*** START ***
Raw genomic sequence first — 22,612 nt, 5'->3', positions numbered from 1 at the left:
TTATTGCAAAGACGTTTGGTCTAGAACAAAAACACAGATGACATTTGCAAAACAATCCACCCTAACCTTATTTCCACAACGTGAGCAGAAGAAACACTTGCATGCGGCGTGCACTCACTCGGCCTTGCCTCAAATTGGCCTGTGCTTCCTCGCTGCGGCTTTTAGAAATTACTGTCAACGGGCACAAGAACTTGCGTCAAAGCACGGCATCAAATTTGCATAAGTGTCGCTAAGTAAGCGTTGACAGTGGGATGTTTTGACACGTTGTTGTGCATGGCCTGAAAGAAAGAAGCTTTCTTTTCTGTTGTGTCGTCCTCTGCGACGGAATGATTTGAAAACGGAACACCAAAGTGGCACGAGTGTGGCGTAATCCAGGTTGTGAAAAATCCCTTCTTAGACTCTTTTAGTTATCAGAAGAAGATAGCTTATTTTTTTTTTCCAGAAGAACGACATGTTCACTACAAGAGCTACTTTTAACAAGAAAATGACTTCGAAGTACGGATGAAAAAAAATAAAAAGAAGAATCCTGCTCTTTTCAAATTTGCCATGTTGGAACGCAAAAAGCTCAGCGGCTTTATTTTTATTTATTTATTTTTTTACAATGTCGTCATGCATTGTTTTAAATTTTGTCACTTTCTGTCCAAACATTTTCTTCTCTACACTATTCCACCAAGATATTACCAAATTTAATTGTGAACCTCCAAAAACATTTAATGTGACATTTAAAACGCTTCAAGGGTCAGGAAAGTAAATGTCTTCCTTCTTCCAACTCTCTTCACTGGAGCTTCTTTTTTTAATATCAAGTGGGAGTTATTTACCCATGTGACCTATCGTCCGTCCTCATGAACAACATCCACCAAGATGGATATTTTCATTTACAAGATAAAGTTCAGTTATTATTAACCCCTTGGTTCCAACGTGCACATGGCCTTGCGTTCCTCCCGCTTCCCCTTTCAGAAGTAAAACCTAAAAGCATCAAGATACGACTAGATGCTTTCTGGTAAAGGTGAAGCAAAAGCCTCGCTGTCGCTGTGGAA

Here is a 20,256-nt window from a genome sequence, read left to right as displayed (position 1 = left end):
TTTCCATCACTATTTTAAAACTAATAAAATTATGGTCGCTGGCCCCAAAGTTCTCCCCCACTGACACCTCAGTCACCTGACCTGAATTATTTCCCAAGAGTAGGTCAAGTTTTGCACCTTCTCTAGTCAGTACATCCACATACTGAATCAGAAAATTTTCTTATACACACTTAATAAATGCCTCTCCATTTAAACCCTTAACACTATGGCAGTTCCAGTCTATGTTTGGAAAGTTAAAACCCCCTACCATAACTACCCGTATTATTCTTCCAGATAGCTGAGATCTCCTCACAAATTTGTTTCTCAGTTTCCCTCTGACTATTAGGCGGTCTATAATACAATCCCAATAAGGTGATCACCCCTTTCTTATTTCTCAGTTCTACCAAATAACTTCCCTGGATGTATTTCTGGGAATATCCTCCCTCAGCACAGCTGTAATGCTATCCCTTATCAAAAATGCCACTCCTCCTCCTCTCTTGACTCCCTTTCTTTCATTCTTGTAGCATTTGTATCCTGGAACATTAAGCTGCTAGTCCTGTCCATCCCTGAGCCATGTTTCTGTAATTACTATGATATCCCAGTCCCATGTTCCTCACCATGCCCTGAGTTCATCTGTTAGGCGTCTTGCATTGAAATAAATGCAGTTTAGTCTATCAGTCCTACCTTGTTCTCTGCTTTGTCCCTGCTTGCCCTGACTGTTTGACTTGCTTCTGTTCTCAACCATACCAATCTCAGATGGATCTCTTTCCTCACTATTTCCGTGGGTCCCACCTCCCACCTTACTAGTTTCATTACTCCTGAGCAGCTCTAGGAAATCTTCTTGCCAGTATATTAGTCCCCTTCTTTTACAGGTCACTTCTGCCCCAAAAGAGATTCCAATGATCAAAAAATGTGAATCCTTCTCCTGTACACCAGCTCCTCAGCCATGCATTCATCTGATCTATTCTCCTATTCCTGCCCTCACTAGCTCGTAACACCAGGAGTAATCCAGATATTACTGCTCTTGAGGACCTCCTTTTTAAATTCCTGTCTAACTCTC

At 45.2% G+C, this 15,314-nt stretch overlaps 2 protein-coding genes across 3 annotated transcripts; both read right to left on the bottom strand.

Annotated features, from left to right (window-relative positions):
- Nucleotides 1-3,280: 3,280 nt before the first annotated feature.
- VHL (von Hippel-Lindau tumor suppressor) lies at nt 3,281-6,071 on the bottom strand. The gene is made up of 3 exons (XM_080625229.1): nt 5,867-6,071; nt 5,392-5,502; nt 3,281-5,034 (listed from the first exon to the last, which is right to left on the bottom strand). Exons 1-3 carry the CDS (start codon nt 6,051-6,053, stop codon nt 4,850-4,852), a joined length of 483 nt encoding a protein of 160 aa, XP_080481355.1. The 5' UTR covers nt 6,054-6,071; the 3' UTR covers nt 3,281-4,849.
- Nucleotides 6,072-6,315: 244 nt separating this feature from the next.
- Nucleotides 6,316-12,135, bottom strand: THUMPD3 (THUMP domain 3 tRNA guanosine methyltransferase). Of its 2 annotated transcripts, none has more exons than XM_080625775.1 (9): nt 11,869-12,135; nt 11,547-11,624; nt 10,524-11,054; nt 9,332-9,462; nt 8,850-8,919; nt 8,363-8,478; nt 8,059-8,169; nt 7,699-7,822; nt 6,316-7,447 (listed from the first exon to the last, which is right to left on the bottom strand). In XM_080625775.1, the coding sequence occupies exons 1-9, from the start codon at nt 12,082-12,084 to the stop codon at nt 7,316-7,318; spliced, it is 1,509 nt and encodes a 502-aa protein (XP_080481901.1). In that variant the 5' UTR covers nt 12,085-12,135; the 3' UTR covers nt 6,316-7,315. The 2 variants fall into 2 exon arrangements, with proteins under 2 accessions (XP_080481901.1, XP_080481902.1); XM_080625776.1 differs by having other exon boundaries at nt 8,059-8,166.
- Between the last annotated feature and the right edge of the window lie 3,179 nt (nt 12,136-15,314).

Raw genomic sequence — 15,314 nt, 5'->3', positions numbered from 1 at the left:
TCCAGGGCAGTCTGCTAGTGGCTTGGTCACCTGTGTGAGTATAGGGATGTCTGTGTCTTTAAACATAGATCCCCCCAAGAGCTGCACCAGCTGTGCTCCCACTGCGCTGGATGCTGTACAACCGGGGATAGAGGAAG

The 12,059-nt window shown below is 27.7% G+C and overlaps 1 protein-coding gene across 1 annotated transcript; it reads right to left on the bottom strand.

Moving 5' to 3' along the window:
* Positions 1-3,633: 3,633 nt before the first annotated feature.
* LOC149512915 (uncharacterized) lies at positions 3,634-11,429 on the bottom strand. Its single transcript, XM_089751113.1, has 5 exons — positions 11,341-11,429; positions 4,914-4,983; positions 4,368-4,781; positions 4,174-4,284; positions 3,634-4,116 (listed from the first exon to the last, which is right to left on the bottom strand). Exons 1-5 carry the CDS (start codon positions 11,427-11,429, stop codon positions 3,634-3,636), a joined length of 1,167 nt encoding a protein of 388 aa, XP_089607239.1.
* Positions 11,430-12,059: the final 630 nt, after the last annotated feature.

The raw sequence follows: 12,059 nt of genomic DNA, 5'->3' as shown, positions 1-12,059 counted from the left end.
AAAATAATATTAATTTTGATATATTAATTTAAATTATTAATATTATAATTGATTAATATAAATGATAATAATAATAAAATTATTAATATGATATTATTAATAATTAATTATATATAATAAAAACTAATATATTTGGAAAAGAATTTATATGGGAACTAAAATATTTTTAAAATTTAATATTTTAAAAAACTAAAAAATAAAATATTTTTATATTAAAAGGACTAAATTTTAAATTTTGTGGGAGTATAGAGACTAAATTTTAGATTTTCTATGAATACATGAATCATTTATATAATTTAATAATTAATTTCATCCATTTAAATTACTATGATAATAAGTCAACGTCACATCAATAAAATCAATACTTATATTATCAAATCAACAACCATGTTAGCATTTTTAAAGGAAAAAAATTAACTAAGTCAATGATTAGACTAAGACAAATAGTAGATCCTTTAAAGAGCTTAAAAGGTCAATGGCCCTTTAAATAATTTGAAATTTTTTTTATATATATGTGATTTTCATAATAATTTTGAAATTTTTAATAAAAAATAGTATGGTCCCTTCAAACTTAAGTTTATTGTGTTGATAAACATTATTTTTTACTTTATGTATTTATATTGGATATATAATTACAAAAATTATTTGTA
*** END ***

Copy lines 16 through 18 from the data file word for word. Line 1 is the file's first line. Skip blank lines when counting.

* Positions 1-3,633: 3,633 nt before the first annotated feature.
* LOC149512915 (uncharacterized) lies at positions 3,634-11,429 on the bottom strand. Its single transcript, XM_089751113.1, has 5 exons — positions 11,341-11,429; positions 4,914-4,983; positions 4,368-4,781; positions 4,174-4,284; positions 3,634-4,116 (listed from the first exon to the last, which is right to left on the bottom strand). Exons 1-5 carry the CDS (start codon positions 11,427-11,429, stop codon positions 3,634-3,636), a joined length of 1,167 nt encoding a protein of 388 aa, XP_089607239.1.
* Positions 11,430-12,059: the final 630 nt, after the last annotated feature.